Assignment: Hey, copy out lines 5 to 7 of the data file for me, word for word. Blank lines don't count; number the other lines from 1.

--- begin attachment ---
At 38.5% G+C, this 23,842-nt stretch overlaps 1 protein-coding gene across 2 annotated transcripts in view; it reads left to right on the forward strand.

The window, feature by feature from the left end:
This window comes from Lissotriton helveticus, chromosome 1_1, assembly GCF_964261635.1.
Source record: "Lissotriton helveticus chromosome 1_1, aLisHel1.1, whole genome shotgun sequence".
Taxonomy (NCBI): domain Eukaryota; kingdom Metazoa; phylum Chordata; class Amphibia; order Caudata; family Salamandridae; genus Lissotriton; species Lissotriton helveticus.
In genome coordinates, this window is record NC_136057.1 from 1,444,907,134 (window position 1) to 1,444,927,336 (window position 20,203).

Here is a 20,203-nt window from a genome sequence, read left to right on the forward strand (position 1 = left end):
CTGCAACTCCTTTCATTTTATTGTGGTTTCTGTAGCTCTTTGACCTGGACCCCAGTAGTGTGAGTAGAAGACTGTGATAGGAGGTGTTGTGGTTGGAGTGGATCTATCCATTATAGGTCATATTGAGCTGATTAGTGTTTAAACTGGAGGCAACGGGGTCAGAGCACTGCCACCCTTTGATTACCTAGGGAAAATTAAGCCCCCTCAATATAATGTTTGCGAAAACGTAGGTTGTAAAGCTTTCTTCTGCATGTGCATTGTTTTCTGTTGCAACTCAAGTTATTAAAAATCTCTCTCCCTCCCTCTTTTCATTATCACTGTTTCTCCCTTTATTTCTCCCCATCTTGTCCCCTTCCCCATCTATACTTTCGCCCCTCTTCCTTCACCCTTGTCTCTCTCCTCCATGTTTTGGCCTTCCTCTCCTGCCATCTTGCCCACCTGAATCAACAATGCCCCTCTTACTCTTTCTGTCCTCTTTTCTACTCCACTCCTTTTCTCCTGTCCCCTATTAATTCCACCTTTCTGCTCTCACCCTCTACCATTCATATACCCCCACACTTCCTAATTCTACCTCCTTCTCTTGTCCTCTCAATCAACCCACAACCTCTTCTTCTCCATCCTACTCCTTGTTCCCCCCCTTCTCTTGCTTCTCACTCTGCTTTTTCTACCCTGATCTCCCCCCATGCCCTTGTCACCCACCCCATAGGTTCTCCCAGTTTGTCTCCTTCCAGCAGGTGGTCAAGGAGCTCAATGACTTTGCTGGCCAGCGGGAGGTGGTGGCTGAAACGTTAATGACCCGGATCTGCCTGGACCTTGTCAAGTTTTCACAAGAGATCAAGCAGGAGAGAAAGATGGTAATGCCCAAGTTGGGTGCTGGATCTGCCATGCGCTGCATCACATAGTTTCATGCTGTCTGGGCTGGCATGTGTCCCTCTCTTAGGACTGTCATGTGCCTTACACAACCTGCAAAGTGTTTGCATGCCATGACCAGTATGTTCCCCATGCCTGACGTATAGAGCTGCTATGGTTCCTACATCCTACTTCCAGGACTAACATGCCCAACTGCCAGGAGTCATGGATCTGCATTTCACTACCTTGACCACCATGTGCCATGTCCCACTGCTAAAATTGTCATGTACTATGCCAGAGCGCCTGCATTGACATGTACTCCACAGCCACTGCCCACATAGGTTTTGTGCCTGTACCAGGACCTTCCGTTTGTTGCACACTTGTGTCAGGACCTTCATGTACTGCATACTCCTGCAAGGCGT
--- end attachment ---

Taxonomy (NCBI): domain Eukaryota; kingdom Metazoa; phylum Chordata; class Amphibia; order Caudata; family Salamandridae; genus Lissotriton; species Lissotriton helveticus.
In genome coordinates, this window is record NC_136057.1 from 1,444,907,134 (window position 1) to 1,444,927,336 (window position 20,203).

Here is a 20,203-nt window from a genome sequence, read left to right on the forward strand (position 1 = left end):